Abnormalities, Multiple/diagnosis , DNA Polymerase III/genetics , Deafness/complications , Lipodystrophy/complications , Micrognathism/complications , Progeria/complications , Abnormalities, Multiple/genetics , Deafness/congenital , Deafness/diagnosis , Deafness/genetics , Delayed Diagnosis , Diagnosis, Differential , Female , Humans , Japan , Lipodystrophy/congenital , Lipodystrophy/diagnosis , Lipodystrophy/genetics , Mandible/abnormalities , Micrognathism/diagnosis , Micrognathism/genetics , Middle Aged , Mutation , Progeria/diagnosis , Progeria/genetics , Syndrome
Head Face Med ; 13(1): 20, 2017 Nov 10.
Article En | MEDLINE | ID: mdl-29126455

BACKGROUND: We describe the case of a 16-year-old female patient with micrognathia, temporomandibular joint (TMJ) ankylosis, and obstructive sleep apnea, who was treated with mandibular distraction osteogenesis (DO) combined with sliding genioplasty, using skeletal anchorage. CASE PRESENTATION: We first performed interpositional arthroplasty, in which an interposition of fascia temporalis and surrounding fat tissue was inserted into the defect after bilateral condylectomy, increasing the maximum mouth opening from 5.0 to 32.0 mm. Subsequently, orthodontic treatment and advancement of the mandible were carried out by mandibular DO, using miniscrews and miniplates. Finally, sliding genioplasty was performed to bring the tip of the mandible forward. The total amount of mandibular advancement at the menton was 16.0 mm. An improved facial appearance and good occlusion were eventually achieved, and the apnea-hypopnea index decreased from 37.1 to 8.7. There was no obvious bone resorption or pain in the temporomandibular region, limited mouth opening (maximum mouth opening: 33.0 mm), myofascial pain or headache, downward rotation of the mandible, or lateral shift of mandibular position evident at 5 years and 6 months after mandibular DO. CONCLUSION: Mandibular DO using skeletal anchorage with intermaxillary elastics is useful for preventing extrusion of the upper and lower anterior teeth, thereby preventing rotation of the mandible. In addition, mandibular DO combined with sliding genioplasty is effective at improving both dentofacial deformities and impaired respiratory function.

Ankylosis/surgery , Mandibular Advancement/methods , Micrognathism/surgery , Osteogenesis, Distraction/methods , Sleep Apnea, Obstructive/surgery , Temporomandibular Joint Disorders/surgery , Adolescent , Ankylosis/complications , Ankylosis/diagnostic imaging , Cephalometry/methods , Female , Follow-Up Studies , Humans , Micrognathism/complications , Micrognathism/diagnostic imaging , Orthodontic Anchorage Procedures/methods , Polysomnography/methods , Quality of Life , Radiography, Panoramic/methods , Risk Assessment , Sleep Apnea, Obstructive/complications , Sleep Apnea, Obstructive/diagnostic imaging , Temporomandibular Joint Disorders/complications , Temporomandibular Joint Disorders/diagnostic imaging , Treatment Outcome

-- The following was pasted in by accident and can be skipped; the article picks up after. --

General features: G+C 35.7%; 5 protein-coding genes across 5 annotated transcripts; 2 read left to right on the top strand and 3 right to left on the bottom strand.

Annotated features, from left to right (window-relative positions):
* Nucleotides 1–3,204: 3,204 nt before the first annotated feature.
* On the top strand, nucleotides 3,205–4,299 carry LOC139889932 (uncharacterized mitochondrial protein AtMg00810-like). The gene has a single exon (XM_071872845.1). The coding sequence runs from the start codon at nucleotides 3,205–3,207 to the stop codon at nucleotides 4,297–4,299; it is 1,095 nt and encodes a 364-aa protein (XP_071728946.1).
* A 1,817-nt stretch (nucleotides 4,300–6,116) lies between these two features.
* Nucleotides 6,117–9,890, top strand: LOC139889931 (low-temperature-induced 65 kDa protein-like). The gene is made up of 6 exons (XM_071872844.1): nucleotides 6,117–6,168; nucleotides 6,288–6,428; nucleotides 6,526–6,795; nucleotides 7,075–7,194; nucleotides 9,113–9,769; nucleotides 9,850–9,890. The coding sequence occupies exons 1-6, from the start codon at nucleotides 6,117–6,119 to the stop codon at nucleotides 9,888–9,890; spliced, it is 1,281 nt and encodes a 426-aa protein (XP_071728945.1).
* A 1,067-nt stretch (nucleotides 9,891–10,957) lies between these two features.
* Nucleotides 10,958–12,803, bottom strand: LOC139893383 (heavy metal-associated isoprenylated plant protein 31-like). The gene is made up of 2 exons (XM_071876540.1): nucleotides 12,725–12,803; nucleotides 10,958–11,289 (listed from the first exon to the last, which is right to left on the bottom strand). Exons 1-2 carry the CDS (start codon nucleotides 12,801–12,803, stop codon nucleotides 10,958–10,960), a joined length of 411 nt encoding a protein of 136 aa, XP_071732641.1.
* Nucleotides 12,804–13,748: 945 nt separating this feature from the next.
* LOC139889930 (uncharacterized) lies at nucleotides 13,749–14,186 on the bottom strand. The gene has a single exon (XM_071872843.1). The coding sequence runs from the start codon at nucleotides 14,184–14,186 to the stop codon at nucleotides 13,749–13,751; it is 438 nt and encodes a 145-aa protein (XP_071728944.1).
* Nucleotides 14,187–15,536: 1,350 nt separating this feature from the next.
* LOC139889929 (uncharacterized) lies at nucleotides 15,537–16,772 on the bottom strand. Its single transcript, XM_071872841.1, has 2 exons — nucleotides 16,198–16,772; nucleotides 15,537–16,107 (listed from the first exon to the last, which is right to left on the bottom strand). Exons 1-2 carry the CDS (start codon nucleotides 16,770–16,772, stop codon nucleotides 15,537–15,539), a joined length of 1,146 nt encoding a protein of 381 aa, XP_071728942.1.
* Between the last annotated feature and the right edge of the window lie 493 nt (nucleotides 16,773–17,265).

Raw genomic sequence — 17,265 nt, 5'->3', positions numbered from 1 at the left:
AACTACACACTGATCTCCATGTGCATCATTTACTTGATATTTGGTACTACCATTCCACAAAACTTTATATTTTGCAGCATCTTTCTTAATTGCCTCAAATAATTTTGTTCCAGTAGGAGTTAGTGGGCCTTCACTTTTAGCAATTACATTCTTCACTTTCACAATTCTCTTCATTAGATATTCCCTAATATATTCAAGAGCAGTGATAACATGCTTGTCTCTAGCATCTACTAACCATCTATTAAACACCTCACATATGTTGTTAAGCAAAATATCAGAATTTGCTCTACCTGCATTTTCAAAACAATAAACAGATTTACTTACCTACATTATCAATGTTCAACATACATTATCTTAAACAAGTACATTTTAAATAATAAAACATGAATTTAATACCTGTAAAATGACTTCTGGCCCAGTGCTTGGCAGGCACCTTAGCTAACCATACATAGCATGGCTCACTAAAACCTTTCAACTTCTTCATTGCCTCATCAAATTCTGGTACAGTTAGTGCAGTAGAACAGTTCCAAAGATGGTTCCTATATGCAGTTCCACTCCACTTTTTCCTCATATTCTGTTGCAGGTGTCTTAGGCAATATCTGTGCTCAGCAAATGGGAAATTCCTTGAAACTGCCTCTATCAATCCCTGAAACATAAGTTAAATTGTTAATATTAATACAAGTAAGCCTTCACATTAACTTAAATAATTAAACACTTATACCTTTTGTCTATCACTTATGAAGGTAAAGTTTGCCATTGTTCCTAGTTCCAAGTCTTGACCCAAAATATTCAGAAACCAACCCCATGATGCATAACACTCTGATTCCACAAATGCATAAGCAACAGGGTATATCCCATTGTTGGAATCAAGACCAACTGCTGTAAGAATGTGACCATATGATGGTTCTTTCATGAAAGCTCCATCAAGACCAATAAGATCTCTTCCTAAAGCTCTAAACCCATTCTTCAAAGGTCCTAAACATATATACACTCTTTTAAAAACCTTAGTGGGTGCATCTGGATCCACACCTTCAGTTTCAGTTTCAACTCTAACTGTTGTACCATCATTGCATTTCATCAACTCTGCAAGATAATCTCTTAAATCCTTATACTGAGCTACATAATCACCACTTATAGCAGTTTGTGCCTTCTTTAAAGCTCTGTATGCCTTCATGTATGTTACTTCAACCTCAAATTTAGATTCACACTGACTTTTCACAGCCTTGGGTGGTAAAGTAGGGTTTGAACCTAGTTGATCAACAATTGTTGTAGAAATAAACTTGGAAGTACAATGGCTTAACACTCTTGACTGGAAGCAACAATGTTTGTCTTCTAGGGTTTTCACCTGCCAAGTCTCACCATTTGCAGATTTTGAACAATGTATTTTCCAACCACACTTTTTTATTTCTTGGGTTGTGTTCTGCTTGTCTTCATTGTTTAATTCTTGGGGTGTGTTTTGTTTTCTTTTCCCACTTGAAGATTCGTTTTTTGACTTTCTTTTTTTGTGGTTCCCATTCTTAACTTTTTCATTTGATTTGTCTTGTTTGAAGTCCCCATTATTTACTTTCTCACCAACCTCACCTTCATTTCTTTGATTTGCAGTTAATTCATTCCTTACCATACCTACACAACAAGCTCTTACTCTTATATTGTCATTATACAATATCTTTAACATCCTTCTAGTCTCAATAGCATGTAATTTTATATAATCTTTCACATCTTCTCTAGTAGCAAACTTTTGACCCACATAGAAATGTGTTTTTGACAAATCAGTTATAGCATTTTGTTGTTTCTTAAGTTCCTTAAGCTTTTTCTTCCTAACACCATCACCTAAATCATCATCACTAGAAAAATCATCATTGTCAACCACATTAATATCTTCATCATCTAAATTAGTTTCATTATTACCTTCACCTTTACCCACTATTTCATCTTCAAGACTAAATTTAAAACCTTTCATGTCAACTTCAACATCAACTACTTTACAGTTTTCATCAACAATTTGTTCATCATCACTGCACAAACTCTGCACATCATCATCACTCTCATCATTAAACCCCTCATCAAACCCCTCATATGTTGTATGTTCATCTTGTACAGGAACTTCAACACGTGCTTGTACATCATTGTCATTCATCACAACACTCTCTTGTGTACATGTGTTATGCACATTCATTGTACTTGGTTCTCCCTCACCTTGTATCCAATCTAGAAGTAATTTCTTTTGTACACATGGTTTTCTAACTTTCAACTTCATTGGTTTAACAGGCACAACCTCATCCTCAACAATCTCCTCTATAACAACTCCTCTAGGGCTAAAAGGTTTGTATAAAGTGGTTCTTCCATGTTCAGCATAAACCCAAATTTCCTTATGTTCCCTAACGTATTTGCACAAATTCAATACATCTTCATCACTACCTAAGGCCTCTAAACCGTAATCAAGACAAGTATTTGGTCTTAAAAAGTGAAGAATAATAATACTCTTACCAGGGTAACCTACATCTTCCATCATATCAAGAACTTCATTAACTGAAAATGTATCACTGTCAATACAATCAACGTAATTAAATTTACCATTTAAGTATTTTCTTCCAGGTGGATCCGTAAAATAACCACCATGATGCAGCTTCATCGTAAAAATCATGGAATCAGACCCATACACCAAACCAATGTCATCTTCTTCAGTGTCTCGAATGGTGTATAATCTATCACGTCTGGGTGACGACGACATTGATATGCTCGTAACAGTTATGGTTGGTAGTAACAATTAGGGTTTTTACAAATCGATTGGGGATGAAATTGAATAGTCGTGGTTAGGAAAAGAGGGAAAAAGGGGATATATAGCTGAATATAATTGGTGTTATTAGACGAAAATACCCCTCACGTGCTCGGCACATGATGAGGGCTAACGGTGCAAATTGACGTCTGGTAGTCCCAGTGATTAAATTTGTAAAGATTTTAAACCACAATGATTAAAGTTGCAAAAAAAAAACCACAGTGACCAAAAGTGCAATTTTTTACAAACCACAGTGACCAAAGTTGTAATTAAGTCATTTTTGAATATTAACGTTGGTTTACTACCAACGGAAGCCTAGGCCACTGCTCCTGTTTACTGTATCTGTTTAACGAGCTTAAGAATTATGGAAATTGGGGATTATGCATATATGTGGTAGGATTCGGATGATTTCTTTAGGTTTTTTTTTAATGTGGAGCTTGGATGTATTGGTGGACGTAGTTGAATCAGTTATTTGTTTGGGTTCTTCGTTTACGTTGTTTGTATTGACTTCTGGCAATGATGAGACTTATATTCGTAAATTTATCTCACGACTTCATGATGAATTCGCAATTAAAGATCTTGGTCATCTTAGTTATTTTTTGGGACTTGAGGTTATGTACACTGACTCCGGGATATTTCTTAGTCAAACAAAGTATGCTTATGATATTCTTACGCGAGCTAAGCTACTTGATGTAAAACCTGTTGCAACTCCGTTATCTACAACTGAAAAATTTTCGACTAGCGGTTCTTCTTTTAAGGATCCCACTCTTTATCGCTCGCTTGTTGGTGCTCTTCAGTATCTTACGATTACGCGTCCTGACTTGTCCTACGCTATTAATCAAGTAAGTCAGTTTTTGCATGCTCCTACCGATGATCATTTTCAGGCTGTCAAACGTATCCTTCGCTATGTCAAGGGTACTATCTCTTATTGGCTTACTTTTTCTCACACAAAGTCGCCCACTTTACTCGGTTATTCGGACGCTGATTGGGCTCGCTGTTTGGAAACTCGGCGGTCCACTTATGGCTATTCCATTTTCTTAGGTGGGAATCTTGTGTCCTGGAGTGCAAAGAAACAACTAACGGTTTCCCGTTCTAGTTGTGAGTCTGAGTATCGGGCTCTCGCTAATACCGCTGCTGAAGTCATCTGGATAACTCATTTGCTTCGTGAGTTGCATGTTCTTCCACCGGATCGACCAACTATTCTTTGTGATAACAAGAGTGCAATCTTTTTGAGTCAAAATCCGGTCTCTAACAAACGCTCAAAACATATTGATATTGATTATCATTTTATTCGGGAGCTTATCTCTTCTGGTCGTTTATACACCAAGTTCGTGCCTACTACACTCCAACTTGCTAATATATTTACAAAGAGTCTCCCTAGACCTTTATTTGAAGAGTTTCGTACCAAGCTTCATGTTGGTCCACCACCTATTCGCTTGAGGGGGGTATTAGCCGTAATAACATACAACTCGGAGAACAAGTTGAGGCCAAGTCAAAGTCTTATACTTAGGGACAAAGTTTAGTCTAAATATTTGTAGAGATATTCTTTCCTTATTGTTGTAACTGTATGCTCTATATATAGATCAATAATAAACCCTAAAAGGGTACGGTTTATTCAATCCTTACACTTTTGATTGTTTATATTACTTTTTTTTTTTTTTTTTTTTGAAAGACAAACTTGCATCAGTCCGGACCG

J Clin Res Pediatr Endocrinol ; 9(4): 355-359, 2017 Dec 15.
Article En | MEDLINE | ID: mdl-28387648

We describe the case of a 7-year-old girl referred to our diabetes unit for hyperglycemia associated with facial dysmorphic features, intellectual disability, and cerebral cavernomas. Based on presence of anti islet antigen-2 (IA2) antibodies and a human leukocyte antigen of DR3/DR4/DQ2, the patient was initially diagnosed to be a case of type 1 diabetes mellitus. At follow-up, the very good metabolic control on a low insulin dose and negative IA2 antibodies led to a suspicion of glucokinase (GCK)-related maturity-onset diabetes of the young (MODY 2). This suspicion was substantiated in multiplex ligation-dependent probe amplification (MLPA) which showed a heterozygous GCK deletion (exons 1 to 12). However, the patient's parents did not have such a deletion and were clinically euglycemic. Given the clinical picture and the MLPA findings, array based comparative genomic hybridization was performed showing a monoallelic deletion of 7.23 Mb in the short arm of chromosome 7 (7p13-p12.1). The deleted intervals contain 39 genes listed in the Online Mendelian Inheritance in Man list, including GCK associated with MODY 2, CCM2 associated with type 2 cerebral cavernous malformations, IGFBP-3 associated with decrease in postnatal growth, and OGD associated with alpha-ketoglutarate dehydrogenase deficiency, with cognitive impairment and movement abnormalities. This previously unreported deletion was considered to explain the clinical picture of the patient. Also, the findings suggest that 7p13-p12.1 contains genes involved in intellectual disability and craniofacial development.

Chromosome Deletion , Chromosomes, Human, Pair 7 , Craniofacial Abnormalities/genetics , Hyperglycemia/genetics , Intellectual Disability/genetics , Micrognathism/genetics , Ribs/abnormalities , Child , Craniofacial Abnormalities/complications , Diabetes Mellitus, Type 2/complications , Diabetes Mellitus, Type 2/genetics , Female , Humans , Hyperglycemia/complications , Intellectual Disability/complications , Micrognathism/complications